July 4, 2022

Infidelity Discovery: 10 Tips for Supporting a Loved One who has Recently Discovered their Partner was Unfaithful.

Over the course of my years working with children as a Licensed Professional Counselor, I have observed the myriad effects of infidelity on families. I have supported unsure parents and despairing children alike, and the consequences of infidelity are clear. It impacts the couple. It impacts the children. It impacts generations.

Statistics regarding the prevalence of infidelity vary. A subject of shame, embarrassment, and judgment, infidelity can be a difficult matter to discuss even privately between the affected. Likewise, it is underreported in studies. However, research suggests that up to 70 percent of couples may experience infidelity. Infidelity has no perimeters; it impacts people of all races, all sexualities, all ages, and all genders.

Following the discovery of infidelity, it is essential for the betrayed partner to feel supported by loved ones. This is no simple task, as individuals can understandably have strong feelings regarding the event and the choices that need to be made in its wake. However, it is important to separate your own feelings and to recognize that people must make their own decisions. Offering unconditional support is essential to helping your loved one process infidelity.

Here are 10 tips for supporting a loved one who has recently discovered their partner was unfaithful:

1. Understand that infidelity is a form of trauma—specifically betrayal trauma. As with any other form of trauma, the affected may experience vivid memories, display extreme emotional reactions, become hypervigilant, and show increases in anxiety and depression. Oftentimes, individuals will be induced toward a fight-or-flight response.

2. Avoid judgement. Though it is natural to feel angry or upset that a person you love was harmed, the way in which you share these feelings is key. Be gentle. Let the person know that you care about them and their happiness. Harsh judgments of the offending partner may come easily, but insensitive expression may lead your loved one to withdraw.

3. Keep your own feelings in check. You may find yourself subject to a wide array of emotions regarding the infidelity. However, hurtful comments and anger—whomever they are directed at—can further upset an already distressed victim. People carry the words and feelings we leave with them.

4. Understand that your loved one will have to make their own choices. However you feel about what occurred, it will be up to them and, yes, their partner to decide whether reconciliation is possible. You will, of course, have your own feelings about the matter, but ultimately you will need to accept and support their decision.

5. Be prepared for the roller-coaster ride of emotions. One moment your loved one might be angry, and the next moment they might be sad. They may reach out to you sometimes, and other times they may withdraw. There will be a process of grief. Infidelity shatters one’s understanding of a relationship, which can lead to painful reexamination of events preceding it and even other relationships.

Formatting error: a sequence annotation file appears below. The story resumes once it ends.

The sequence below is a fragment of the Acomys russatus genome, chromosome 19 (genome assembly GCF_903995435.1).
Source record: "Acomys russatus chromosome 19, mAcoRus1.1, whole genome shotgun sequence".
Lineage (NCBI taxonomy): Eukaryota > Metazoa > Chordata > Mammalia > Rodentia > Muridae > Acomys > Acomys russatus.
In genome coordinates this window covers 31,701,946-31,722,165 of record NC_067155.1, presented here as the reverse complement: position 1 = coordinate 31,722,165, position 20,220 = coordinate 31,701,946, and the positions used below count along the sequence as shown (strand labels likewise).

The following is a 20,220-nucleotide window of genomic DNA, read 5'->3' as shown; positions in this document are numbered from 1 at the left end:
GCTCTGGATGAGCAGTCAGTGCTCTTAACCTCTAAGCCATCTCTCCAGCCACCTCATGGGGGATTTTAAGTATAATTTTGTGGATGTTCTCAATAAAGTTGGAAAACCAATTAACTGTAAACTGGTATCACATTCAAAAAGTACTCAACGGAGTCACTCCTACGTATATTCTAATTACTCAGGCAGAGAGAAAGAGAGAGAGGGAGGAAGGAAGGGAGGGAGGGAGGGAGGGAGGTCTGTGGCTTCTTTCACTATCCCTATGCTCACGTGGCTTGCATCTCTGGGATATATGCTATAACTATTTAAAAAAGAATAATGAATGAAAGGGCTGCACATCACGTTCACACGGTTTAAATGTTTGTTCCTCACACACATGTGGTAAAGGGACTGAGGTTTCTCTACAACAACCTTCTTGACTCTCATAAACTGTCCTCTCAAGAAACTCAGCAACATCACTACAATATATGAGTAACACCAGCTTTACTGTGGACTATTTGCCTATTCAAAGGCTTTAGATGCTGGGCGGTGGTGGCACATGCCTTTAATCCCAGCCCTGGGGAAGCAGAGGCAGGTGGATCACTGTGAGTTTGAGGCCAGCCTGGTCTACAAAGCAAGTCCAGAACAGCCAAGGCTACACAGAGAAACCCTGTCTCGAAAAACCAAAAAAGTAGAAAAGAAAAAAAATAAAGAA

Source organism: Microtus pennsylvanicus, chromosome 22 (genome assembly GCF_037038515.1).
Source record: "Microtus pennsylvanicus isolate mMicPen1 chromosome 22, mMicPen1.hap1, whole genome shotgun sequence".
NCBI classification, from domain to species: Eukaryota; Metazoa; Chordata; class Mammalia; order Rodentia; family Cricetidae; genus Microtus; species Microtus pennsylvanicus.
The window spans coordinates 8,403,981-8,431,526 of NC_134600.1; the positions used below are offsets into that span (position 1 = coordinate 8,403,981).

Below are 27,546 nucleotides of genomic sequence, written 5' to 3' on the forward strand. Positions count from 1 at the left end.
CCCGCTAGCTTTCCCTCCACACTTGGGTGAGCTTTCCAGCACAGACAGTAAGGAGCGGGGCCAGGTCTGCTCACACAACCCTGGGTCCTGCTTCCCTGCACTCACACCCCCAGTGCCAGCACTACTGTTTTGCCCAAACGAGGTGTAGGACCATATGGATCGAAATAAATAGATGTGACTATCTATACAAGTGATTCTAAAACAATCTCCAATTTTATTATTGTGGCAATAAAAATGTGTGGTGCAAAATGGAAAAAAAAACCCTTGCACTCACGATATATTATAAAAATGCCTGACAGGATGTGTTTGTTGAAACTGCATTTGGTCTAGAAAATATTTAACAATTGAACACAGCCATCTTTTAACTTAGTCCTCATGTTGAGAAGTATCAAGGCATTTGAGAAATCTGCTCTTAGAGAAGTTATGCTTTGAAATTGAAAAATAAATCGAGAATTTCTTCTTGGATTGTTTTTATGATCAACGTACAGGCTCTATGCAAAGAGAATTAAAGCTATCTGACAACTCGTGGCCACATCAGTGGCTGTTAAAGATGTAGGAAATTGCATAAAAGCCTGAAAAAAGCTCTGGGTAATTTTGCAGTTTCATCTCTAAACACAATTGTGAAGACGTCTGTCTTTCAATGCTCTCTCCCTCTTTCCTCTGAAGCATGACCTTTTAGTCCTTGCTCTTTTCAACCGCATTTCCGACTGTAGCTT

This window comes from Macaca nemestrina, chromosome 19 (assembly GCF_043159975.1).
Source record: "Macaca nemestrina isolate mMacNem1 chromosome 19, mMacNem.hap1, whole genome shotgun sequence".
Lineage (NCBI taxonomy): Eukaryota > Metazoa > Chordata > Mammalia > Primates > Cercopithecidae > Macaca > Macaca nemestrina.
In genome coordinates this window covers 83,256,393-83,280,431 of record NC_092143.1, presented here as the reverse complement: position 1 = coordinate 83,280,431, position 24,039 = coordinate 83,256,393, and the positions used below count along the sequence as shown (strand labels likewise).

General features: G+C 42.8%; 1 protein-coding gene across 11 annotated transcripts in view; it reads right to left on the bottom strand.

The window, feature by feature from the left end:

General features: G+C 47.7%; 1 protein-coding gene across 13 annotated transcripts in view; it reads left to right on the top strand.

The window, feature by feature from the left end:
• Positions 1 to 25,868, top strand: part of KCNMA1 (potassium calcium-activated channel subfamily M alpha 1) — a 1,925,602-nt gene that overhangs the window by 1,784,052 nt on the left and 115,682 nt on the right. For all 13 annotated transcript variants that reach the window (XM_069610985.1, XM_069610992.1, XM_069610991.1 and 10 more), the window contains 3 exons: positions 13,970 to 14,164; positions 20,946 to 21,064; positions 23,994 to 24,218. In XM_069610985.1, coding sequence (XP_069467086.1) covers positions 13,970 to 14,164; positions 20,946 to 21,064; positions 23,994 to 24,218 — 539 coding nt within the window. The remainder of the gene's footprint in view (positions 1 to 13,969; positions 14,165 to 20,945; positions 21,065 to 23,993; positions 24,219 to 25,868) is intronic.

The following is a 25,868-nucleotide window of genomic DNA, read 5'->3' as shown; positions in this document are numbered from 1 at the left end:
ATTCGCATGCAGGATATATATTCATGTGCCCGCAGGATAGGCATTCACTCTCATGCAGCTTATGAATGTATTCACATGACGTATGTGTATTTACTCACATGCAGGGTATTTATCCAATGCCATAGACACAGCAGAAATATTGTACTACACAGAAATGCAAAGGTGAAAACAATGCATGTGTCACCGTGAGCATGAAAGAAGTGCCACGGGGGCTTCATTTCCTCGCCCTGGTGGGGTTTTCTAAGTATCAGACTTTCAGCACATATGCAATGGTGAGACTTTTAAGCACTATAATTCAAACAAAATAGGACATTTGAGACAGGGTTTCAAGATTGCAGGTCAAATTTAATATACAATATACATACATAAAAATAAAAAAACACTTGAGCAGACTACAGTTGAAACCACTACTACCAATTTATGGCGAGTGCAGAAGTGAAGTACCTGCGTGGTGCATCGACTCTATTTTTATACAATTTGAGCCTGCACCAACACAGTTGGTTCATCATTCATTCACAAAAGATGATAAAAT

6. Understand that triggers are everywhere. It is easy but unhelpful to tell someone to just move on and forget. A name, a place, a conversation, a memory—anything somehow connected in a person’s mind to their trauma—can unavoidably return them to said trauma and invoke an adrenaline response. Understand that this is a defense mechanism—a person hyperaware and on guard is granted a sense of security. It is a false sense, but it may be all they have. Over time, as an individual works toward healing, their triggers typically become less intense and less frequent.

7. Understand that in matters of marriage infidelity, therapists will ask couples to make evaluations differentiating friends of the individual and friends of the marriage. However well-intentioned you may be in your support of the individual, if a potentially salvageable partnership is at stake, what they might most need from you is support of their marriage. If your loved one chooses to give their partner another chance, they may ask you to do the same.

8. Know that infidelity changes everything—not only the couple’s relationship, but their relationships with others as well. It changes how the betrayed partner sees both the world and themselves. It impacts self-esteem.

9. Offer unconditional support. The path after discovery is a difficult and lonely one not easily understood by those who haven’t traveled it. It can be the most trying time in a person’s life and thus the time they most need your love and understanding.

10. Make it “okay” for the person to talk about their experience. Be there. Listen. Let them express their anger. Allow them time to fall apart and help them to rebuild. Love them without judgement. Provide a safe space for them to express their feelings. Remember that you do not need to fully understand what someone is going through to be able to provide healthy support.

I hope that your biggest takeaway from this article is that people living in the aftermath of infidelity are on an arduous journey, much of the outcome of which depends on the support of friends and family. I hope that no matter the circumstances, you are able to demonstrate essential love and compassion.


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